Paul McCartney has been in the news recently for different reasons, and one can’t help but wonder if recording duets is the kiss of death for him as none he’s recorded before have worked and neither does his recent cameo appearance on a maudlin piece of rubbish with Kanye West.

If “Say Say Say” and “That Girl Is Mine” with a devious Michael Jackson who used that “friendship” to purchase the Lennon-McCartney publishing catalogue behind Paul’s back, and the cringeworthy “Ebony And Ivory” were examples of great talent coming together to produce pap, then “Only One” with Kanye West is doodling that should have never left the mixing board- if it was mixed at all- with Macca on the track in name only.

One can only suppose he was playing keyboards based on that twee throwaway song of his called “Just A Little Luck.”

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https://www.youtube.com/watch?v=iUMOQct042g

To add insult to mediocrity were those from the Twitterverse who wondered who this “newcomer” Paul McCartney was.

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As a friend and game changer in the entertainment industry wrote, “We know the names of kings and queens and what they did and appreciate the work of artists, musicians and poets from centuries ago, but kids today are barely interested in what happened yesterday.”

Of course, he’s right and which is why music and musicians are so devalued and discarded today.

As for Paul McCartney, his name is seen in a more positive light in an interesting video project where 550 people- actors, actresses, musicians, some famous, some not- were asked that age-old question, “McCartney or Lennon?”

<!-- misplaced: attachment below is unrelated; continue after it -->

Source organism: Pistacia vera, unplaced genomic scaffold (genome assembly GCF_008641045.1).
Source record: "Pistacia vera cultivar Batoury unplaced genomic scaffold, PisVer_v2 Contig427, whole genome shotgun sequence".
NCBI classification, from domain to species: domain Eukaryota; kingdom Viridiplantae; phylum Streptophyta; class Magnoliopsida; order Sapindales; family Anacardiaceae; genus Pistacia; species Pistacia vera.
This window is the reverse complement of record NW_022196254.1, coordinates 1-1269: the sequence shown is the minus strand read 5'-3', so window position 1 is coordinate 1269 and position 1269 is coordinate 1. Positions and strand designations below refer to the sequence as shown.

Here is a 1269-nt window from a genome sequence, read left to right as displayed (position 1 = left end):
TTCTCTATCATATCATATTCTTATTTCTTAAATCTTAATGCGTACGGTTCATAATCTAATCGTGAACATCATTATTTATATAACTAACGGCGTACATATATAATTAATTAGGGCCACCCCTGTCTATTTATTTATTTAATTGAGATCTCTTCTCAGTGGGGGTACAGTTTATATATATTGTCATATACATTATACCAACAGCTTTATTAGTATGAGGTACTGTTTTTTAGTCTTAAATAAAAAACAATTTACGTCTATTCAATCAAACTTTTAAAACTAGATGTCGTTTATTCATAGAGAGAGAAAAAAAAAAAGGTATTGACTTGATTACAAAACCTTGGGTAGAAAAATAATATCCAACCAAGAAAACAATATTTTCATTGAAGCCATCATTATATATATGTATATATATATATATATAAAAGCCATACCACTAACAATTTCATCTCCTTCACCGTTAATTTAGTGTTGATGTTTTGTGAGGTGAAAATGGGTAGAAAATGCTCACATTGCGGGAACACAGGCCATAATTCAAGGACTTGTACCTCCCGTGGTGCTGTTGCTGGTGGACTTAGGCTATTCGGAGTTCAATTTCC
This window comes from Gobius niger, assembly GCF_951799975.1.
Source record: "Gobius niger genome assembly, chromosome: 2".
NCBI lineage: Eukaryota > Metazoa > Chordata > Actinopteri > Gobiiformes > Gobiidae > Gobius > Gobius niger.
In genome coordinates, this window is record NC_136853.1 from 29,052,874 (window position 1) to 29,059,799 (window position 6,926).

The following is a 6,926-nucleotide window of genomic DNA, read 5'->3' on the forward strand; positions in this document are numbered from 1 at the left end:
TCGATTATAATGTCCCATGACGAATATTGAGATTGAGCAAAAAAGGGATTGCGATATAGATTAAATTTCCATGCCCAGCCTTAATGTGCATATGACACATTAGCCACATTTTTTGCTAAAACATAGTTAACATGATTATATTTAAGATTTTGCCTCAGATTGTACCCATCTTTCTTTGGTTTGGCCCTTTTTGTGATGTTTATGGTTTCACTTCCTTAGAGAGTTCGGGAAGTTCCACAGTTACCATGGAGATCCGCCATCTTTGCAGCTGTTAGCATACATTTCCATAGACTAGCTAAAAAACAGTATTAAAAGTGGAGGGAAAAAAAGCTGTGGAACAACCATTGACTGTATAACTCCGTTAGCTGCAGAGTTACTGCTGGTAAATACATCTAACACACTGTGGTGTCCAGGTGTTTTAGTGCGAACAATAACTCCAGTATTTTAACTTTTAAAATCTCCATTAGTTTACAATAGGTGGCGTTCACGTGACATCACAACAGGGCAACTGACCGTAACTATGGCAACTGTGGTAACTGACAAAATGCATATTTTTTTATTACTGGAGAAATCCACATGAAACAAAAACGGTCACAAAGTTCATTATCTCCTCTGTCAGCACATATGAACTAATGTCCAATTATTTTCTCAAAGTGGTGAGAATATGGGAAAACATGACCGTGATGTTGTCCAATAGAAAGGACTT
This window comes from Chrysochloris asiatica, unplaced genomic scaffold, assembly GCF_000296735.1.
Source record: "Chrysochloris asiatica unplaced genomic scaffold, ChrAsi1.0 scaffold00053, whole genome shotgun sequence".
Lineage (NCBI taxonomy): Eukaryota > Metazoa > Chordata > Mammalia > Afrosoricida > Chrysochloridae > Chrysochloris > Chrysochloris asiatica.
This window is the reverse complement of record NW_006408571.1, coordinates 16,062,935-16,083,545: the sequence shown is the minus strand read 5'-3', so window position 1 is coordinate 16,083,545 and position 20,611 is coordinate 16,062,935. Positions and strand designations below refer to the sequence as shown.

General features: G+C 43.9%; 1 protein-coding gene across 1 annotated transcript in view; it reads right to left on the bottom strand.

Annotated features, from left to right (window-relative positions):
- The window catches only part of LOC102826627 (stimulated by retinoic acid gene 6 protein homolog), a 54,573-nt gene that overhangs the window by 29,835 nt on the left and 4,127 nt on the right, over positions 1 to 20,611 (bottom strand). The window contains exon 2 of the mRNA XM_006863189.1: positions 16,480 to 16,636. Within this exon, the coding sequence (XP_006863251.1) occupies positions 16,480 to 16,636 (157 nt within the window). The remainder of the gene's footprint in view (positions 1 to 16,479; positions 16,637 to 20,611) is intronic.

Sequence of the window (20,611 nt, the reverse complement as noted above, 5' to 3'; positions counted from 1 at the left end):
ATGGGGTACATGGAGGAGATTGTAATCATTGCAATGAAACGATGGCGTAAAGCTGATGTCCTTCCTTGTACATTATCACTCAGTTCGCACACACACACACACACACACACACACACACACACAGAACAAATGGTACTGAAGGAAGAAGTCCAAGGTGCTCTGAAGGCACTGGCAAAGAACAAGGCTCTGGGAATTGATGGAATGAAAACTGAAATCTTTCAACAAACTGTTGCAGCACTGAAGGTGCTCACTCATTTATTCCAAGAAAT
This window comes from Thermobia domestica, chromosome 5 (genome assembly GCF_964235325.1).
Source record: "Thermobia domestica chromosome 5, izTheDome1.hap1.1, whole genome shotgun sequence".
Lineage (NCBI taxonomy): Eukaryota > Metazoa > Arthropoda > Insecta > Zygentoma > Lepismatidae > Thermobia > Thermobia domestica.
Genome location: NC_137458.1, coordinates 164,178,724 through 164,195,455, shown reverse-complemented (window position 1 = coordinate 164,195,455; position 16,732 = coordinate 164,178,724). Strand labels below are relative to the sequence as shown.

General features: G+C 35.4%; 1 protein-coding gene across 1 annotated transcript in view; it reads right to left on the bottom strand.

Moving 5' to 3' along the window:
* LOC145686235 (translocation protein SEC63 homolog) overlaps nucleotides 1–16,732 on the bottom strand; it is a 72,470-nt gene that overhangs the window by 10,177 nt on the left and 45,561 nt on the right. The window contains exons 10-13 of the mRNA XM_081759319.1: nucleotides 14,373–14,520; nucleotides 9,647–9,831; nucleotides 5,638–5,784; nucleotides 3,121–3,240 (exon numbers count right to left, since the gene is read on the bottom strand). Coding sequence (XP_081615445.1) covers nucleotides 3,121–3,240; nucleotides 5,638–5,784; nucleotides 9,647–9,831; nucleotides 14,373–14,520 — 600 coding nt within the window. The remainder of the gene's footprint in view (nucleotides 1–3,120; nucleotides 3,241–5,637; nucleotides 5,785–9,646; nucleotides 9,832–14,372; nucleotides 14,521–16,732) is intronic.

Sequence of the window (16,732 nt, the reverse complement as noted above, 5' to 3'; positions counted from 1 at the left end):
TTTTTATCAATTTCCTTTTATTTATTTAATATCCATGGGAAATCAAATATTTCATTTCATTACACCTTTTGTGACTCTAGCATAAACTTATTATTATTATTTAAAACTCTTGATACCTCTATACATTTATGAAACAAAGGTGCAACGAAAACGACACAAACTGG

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From the earliest days of Beatlemania to the creativity of Sgt Peppers, Revolver and Abbey Road to their solo work, many of us took sides in one way or another. We were either fans of John Lennon or Paul McCartney with George Harrison being The Third Man and Outsider in this debate.

Watching the video what came through was, perhaps, how much of McCarthey’s work has been underrated- all those brilliantly different vocal styles to give life to all those brilliantly different songs during his Beatle years, his incredible work as a bass guitarist, and the volume of his solo efforts and those with Wings.

Listen for example to the sweetness in his voice on “Blackbird” and “Mother Nature’s Son” and “I Will” to the far more “soulful” vocals on “Lady Madonna”, “Oh Darling” and “Golden Slumbers”.

Paul McCartney Performs At The Joint At The Hard Rock

https://www.youtube.com/watch?v=bMFJizea2HA

https://www.youtube.com/watch?v=OWMQsr8_mz4

And then there is the Little Richard-inspired rocker heard on “Long Tall Sally” and the hugely underrated “Helter Skelter”, a track as heavy as anything by Led Zeppelin.

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It would have been interesting to hear Robert Plant cover the song-the song that held “secret messages” for all the evil inside the insidious Charles Manson and the title of the chilling book written by Victor Bugliosi who successfully prosecuted the mad man.

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One also can’t help but wonder what difference John Lennon might have brought to “Helter Skelter” had he sung it.

We’ll never know, but what we have is an incredible body of work that includes Paul McCartney, bass guitarist extraordinaire from the driving simplicity of “I Saw Her Standing There” to the complexity of every track on “Sgt Pepper’s”, especially, “Fixing A Hole” and John’s “Lucy In The Sky With Diamonds”.

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https://www.youtube.com/watch?v=7gwg_d3XZ5A

There’s then all that solo work with “Ram” being a rough diamond that is so honest in its imperfection.

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With Wings, there’s “Jet” and the amazing “Band On The Run”, which could easily have been a Beatles record.

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McCartney or Lennon? It’s a tough call. Like love and marriage, one can’t have one without the other.

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